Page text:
Document Type


Date of Degree Completion

Spring 2021

Degree Name

Bachelor of Science



Committee Chair

Alison Scoville

Second Committee Member

Taza Schaming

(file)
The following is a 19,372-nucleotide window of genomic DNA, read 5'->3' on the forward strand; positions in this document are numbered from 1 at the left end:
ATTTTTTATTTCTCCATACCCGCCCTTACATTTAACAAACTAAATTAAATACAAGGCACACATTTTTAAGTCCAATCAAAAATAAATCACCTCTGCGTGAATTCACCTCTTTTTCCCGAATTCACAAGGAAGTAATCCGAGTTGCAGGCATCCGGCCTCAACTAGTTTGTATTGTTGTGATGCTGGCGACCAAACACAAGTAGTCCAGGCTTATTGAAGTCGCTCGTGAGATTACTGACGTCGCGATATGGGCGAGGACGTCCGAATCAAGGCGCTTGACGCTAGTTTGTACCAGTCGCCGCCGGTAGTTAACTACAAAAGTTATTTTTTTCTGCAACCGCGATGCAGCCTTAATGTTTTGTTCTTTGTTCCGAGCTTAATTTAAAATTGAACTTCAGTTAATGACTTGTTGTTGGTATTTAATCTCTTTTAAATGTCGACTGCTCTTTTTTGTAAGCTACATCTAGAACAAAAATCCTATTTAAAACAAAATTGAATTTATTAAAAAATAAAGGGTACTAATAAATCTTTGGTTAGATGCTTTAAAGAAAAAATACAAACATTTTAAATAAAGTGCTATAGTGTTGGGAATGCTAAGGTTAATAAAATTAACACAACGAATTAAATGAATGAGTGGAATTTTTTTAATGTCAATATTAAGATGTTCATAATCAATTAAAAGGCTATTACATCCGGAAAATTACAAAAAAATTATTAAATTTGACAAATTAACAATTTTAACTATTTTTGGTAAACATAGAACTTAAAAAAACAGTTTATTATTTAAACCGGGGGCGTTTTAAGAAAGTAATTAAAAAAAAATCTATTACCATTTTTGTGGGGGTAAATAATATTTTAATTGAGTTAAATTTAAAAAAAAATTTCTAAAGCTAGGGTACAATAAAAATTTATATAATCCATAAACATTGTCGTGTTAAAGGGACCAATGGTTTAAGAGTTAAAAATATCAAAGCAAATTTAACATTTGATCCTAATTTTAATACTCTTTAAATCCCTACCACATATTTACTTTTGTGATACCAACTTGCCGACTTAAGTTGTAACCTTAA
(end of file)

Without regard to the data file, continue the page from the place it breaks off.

The Clark’s nutcracker (Nucifraga columbiana) and whitebark pine (Pinus albicaulis), both native to the harsh subalpine habitats of Washington’s Cascade Mountains, are being negatively impacted by white pine blister rust (Cronartium ribicola), the mountain pine beetle (Dendroctonus ponderosae), and climate change. As temperatures continue to warm, while many species at lower elevations can move upward in elevation to suit their temperature needs, subalpine species do not have that option. Whitebark pine is a keystone tree species - numerous animals consume its high fat, high energy seeds; it’s a nurse tree, providing shelter and protection to smaller trees and plants; and it helps maintain the snowpack at higher elevations. The Clark’s nutcracker is the only significant seed disperser of whitebark pine - it will not reproduce without the bird’s dispersal and caching behavior. In an effort to protect whitebark pine, several restoration projects are being carried out across their range, including seed collection, planting, and prescribed burns. It is critical for whitebark pine management to take nutcracker behavior and their interaction with abiotic and biotic factors into account during restoration planning. The goal of our project is to determine how variation in whitebark pine habitat in the North Cascades impacts Clark’s nutcracker occupancy. This study, and a concurrent study in Glacier National Park, are the first to use automatic acoustic monitoring devices, versus in-person surveys, to survey nutcrackers. We used acoustic monitors to continuously survey for nutcracker calls to document their occurrence. We deployed the monitors at twelve sites in the Cascade Mountains southwest of Ellensburg, WA between June 19th and October 24th, 2020 to gather audio data (n = 781 days). Additionally, we conducted belt transects and whitebark pine cone counts to quantify habitat characteristics, as well as in-person occupancy surveys to compare with the monitor data. We included date, weather, local level whitebark pine density and cone presence/absence, and landscape-level ponderosa pine and Douglas-fir density in our models. We used an occupancy model to evaluate influences on detection (p), colonization (γ; probability of being present in a previously unoccupied site), and extinction (ε; probability of being absent in a previously occupied site). We found that weather was the only strong predictor of detection, there were no strong predictors of colonization, and date was the only strong predictor of extinction. As the summer season ends, nutcrackers use lower elevation habitat more often, visiting higher elevation sites less frequently (Lorenz and Sullivan, 2009), which may explain why date was a predictor of extinction.

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